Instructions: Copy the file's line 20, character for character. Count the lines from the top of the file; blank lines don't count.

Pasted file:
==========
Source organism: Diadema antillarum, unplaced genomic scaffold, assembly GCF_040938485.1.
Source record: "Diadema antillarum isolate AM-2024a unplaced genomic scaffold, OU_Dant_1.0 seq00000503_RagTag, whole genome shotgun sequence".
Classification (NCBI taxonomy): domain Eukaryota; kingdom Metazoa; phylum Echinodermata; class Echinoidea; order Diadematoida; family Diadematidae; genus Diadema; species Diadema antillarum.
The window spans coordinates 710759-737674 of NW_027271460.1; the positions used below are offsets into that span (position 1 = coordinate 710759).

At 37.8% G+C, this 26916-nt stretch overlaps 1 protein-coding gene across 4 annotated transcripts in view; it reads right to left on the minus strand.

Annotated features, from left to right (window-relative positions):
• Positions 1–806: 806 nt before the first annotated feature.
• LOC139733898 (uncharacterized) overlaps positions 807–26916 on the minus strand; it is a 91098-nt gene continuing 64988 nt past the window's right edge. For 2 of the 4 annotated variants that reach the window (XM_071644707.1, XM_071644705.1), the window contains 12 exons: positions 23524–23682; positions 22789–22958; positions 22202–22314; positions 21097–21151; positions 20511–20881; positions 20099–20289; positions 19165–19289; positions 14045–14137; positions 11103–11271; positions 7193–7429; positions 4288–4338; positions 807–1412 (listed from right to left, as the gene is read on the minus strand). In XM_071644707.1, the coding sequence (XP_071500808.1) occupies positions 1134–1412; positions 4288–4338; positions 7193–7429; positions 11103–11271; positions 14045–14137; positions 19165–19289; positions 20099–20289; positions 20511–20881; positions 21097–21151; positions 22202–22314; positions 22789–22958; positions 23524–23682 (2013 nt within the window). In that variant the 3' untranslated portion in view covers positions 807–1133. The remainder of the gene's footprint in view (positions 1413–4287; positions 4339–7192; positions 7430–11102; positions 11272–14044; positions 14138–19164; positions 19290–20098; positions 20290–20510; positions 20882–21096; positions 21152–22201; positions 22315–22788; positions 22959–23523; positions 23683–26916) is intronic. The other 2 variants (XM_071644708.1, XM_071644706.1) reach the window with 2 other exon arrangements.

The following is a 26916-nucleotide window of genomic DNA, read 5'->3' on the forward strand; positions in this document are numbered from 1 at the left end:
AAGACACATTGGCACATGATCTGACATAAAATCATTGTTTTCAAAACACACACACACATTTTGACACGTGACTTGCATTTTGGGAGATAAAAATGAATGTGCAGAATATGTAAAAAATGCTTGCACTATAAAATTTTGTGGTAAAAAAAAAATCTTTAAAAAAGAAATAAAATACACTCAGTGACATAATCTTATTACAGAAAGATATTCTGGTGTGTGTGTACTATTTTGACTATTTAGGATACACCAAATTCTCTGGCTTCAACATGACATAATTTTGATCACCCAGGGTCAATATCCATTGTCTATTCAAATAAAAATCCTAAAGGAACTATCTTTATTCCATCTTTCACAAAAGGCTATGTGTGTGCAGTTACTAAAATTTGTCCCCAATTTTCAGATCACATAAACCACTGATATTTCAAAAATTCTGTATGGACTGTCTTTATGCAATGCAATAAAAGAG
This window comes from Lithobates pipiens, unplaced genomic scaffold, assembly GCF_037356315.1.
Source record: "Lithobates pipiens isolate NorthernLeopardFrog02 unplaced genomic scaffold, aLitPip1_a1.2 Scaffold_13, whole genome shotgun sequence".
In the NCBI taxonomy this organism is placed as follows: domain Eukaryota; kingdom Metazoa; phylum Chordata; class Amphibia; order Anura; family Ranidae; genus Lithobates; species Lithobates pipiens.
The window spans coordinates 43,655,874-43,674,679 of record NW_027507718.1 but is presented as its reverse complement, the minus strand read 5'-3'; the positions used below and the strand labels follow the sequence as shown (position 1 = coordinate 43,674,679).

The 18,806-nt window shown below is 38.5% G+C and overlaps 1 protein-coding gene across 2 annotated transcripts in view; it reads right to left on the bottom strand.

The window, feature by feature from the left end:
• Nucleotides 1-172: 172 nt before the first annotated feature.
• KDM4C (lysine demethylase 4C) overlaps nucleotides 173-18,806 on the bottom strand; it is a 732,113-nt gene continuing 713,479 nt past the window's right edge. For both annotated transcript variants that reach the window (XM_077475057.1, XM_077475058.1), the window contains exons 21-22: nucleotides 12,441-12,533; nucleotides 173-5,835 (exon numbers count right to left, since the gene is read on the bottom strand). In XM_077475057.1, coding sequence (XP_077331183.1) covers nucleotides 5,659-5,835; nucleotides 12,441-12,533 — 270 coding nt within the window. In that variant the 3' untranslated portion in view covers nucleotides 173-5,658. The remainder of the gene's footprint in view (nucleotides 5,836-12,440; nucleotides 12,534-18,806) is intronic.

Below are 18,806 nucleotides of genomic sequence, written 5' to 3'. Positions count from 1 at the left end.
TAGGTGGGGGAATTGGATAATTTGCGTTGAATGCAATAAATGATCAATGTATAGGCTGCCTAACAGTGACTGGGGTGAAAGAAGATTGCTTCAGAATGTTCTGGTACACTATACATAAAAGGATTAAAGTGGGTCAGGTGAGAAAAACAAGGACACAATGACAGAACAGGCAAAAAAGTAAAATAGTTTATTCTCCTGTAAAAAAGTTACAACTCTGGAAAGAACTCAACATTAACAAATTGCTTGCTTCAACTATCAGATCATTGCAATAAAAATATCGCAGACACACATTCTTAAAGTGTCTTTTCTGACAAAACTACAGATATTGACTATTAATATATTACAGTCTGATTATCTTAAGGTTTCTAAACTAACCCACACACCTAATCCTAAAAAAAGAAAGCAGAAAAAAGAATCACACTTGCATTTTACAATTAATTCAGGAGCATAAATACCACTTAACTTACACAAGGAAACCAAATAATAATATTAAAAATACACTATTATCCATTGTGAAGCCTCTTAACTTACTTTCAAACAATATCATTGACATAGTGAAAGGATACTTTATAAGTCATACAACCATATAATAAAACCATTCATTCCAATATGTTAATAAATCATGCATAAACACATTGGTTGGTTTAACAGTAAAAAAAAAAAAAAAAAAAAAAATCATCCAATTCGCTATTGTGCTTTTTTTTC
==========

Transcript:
TAGGTGGGGGAATTGGATAATTTGCGTTGAATGCAATAAATGATCAATGTATAGGCTGCCTAACAGTGACTGGGGTGAAAGAAGATTGCTTCAGAATGTTCTGGTACACTATACATAAAAGGATTAAAGTGGGTCAGGTGAGAAAAACAAGGACACAATGACAGAACAGGCAAAAAAGTAAAATAGTTTATTCTCCTGTAAAAAAGTTACAACTCTGGAAAGAACTCAACATTAACAAATTGCTTGCTTCAACTATCAGATCATTGCAATAAAAATATCGCAGACACACATTCTTAAAGTGTCTTTTCTGACAAAACTACAGATATTGACTATTAATATATTACAGTCTGATTATCTTAAGGTTTCTAAACTAACCCACACACCTAATCCTAAAAAAAGAAAGCAGAAAAAAGAATCACACTTGCATTTTACAATTAATTCAGGAGCATAAATACCACTTAACTTACACAAGGAAACCAAATAATAATATTAAAAATACACTATTATCCATTGTGAAGCCTCTTAACTTACTTTCAAACAATATCATTGACATAGTGAAAGGATACTTTATAAGTCATACAACCATATAATAAAACCATTCATTCCAATATGTTAATAAATCATGCATAAACACATTGGTTGGTTTAACAGTAAAAAAAAAAAAAAAAAAAAAAATCATCCAATTCGCTATTGTGCTTTTTTTTC